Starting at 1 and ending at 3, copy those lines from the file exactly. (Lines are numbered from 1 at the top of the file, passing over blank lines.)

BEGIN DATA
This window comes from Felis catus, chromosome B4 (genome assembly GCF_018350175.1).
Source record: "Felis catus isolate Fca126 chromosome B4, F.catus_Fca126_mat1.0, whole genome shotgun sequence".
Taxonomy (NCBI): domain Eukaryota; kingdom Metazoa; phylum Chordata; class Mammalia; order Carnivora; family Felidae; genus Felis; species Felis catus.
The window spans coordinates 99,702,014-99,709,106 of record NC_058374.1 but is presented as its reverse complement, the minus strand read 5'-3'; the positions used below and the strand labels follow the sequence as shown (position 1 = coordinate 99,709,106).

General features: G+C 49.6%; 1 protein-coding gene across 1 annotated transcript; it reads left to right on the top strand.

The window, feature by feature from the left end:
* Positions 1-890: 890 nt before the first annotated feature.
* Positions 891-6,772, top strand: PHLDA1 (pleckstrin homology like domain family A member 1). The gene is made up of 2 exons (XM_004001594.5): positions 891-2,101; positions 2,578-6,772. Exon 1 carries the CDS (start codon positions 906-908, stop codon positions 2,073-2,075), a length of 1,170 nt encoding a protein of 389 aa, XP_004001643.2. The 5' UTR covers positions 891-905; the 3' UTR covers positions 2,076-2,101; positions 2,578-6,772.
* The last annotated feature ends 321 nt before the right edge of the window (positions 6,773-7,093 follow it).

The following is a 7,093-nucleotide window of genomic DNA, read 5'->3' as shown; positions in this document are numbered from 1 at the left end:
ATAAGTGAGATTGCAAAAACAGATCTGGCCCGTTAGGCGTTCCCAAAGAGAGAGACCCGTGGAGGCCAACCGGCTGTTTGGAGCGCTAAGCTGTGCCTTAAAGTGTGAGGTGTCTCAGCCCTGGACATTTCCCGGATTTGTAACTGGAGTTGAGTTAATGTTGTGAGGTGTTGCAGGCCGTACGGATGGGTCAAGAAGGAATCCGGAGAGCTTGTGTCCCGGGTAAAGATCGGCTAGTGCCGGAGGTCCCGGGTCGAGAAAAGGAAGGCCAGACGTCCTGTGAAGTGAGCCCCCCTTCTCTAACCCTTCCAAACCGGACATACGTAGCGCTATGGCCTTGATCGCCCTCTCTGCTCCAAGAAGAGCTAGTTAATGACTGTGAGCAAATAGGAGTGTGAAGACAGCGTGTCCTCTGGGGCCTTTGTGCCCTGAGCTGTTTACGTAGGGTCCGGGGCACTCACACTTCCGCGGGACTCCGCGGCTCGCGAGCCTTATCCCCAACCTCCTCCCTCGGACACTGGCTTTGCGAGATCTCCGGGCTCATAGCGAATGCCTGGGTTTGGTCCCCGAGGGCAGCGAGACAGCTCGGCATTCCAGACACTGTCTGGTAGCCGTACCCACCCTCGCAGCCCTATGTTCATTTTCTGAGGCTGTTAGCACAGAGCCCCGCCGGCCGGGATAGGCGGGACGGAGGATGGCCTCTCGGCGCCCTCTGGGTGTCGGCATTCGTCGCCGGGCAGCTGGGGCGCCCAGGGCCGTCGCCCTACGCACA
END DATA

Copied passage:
This window comes from Felis catus, chromosome B4 (genome assembly GCF_018350175.1).
Source record: "Felis catus isolate Fca126 chromosome B4, F.catus_Fca126_mat1.0, whole genome shotgun sequence".
Taxonomy (NCBI): domain Eukaryota; kingdom Metazoa; phylum Chordata; class Mammalia; order Carnivora; family Felidae; genus Felis; species Felis catus.